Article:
Sign in to follow this  
Followers 0
BlackbirdBallerina

good variations

69 posts in this topic

Sizova performs all the usual Russian choreography, which is restrained, not technically dramatic. By the way, the cambré back is not a big one--just in the upper back, with the head inclined. It's not obvious; it's just a fuller use of the back than you would see with for example a British or Balanchine dancer. There is also a young Natalia Makarova dancing the bluebird pas de deux with Valery Panov on the same tape.

Share this post


Link to post

A positively pudgy young Natalia Makarova! :)

Share this post


Link to post

Alexandra, sorry, I do not the meaning of "pudgy" (English is not my first language!!)

Hans, I see what you are referring to: it is the use of the upper back which is so unique to the Russians, and which is linked to the "epaulement": they sort of detach their upper back from their lower back, and make movements flow from there, and giving them an "airy" look. I think that is the reason why their "swans" look so good.

silvy

Share this post


Link to post

pudgy = not thin, not quite "chubby" and certainly not "heavy" but not the very trim ballerina she would become.

Share this post


Link to post

Doesn't "pudgy" have a slightly negative connotation? I thought she looked beautiful! :)

Share this post


Link to post

If that's pudgy, I like it. She looks fantastic, IMO.

Silvy, that is exactly what I meant--isn't it amazing what Russians can do with their backs?

Share this post


Link to post

I agree with you a thousand per cent about the cambre -- ESPECIALLY in the first variation (THE ONE PRECEDING HTE rOSE ADAGIO) -- what makes those sauts de chats SO beautiful is hte cambre a the crest of hte leap - if it weren't Aurora, you'd think it was Kitri -- except that there's nothing peasant about it -- it is so elegant it looks natural(!!!) to see the head reach back like that at the top of the jump....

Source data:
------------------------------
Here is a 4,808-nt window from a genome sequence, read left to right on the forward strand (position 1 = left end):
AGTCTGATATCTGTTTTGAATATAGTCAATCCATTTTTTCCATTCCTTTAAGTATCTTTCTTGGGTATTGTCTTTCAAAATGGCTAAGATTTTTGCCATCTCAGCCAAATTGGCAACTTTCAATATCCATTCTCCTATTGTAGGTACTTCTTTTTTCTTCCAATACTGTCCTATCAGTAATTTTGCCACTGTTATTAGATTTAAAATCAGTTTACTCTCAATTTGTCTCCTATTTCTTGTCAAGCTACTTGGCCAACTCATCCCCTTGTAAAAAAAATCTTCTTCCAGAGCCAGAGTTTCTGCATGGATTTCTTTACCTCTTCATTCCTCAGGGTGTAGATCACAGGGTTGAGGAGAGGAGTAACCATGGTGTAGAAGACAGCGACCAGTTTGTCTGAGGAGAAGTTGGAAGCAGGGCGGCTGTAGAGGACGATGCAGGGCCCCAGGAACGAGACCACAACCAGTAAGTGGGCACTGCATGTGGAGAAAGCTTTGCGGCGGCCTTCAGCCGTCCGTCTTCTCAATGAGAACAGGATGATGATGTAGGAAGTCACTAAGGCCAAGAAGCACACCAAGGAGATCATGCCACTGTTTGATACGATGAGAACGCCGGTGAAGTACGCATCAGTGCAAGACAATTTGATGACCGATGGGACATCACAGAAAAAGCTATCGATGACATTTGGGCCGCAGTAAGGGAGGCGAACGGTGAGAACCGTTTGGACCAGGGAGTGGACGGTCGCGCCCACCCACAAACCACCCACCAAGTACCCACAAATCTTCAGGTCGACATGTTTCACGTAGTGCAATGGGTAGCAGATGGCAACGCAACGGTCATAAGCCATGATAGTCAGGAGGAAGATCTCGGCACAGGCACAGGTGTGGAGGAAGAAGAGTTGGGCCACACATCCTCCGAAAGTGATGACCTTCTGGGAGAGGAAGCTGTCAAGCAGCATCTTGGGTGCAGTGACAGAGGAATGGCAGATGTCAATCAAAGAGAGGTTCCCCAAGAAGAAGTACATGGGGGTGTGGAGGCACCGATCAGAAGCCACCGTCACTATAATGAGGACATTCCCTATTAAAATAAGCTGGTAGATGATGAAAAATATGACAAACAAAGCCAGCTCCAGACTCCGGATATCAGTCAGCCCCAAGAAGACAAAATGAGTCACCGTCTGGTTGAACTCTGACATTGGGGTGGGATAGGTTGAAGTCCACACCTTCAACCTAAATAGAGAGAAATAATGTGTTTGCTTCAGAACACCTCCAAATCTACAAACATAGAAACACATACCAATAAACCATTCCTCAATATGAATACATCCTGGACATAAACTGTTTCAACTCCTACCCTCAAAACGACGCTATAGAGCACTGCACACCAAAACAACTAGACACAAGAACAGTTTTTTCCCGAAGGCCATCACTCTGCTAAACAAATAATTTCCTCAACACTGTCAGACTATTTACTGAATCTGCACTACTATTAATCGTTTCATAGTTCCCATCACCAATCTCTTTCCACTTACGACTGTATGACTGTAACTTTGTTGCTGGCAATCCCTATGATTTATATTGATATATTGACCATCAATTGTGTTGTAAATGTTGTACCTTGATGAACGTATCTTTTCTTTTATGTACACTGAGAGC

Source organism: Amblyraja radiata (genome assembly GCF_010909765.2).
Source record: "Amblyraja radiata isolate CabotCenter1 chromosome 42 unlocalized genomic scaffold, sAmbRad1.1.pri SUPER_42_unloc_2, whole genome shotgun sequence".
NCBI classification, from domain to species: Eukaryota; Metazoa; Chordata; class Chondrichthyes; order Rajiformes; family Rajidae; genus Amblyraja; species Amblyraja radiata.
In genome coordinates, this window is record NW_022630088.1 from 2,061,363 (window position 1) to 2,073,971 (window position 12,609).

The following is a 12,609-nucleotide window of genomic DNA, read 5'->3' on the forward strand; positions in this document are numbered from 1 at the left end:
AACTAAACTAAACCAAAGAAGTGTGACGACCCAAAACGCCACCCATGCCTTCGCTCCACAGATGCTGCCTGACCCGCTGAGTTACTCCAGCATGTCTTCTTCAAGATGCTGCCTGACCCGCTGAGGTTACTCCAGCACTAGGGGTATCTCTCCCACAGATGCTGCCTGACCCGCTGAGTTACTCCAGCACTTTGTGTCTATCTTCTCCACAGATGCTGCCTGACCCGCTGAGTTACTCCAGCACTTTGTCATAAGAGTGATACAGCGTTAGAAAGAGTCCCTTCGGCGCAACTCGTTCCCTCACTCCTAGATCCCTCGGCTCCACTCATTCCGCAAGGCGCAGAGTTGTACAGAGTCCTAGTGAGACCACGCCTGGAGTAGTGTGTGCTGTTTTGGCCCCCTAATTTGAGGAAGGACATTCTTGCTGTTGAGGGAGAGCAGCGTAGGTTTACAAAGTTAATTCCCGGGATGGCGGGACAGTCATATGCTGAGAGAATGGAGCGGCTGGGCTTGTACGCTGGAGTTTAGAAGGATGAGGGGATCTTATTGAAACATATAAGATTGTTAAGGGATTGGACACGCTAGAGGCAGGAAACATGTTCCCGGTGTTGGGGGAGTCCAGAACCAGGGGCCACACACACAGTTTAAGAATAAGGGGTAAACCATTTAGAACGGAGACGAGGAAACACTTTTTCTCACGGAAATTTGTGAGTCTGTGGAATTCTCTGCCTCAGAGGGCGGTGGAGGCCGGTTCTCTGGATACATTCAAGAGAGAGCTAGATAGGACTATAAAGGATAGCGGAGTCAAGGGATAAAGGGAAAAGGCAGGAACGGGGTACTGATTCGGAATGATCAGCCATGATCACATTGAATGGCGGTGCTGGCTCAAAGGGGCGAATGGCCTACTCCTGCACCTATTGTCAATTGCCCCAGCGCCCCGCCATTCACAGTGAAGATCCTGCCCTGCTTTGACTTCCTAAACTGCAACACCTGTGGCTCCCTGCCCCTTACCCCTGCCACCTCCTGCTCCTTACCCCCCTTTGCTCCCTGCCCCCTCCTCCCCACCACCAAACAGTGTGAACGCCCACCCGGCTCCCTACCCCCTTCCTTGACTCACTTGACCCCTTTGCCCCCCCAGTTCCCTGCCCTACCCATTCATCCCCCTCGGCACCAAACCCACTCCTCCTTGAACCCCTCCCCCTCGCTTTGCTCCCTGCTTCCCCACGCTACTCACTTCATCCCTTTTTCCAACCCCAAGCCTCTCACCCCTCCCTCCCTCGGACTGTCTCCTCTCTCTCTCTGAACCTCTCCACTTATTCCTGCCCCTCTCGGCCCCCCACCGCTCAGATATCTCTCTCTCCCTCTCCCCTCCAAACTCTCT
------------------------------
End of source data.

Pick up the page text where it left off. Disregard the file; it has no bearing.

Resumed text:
Share this post


Link to post

I think Sizova's back is one of the seven wonders of the ballet world:).

Share this post


Link to post

Ref Sizova: Does anyone know what has become of her?

Oh, her Corsaire when she was just a student was SO incredible

silvy

Share this post


Link to post

She is a teacher at the Universal Ballet Academy in Washington, DC. She is the most turned-out person I have ever seen, and I have some fun stories about her--like the time she was giving the girls a grand allegro combination and accidentally did a double assemblé en tournant (she's sixty-something years old) and then told her students (about 15-16 years old) not to try it because it was too difficult! She wasn't trying to be rude; she just meant they weren't yet advanced enough.

Share this post


Link to post

Hans

Thanks for your news - how lucky Sizova's students are!!!

How I wish I could see her in person, teaching class (or taking class with her - even better)

Speaking about "ballet backs", I also find Makhalina's another wonder in the ballet world!!!

silvy

Share this post


Link to post

I have another query.

I normally dance variations that demand balance on pointe, artistry, expressiveness as opposed to pyrotechnics (I am no virtuoso - sadly). For instance, I am currently dancing Corsaire (Medora's or Queen of Dryads), Don Q's second soloist (the one with the rond de jambes sur pointe), or Raymonda (first and third act), or Paquita's "harp", "Prelude" from "Les Sylphides".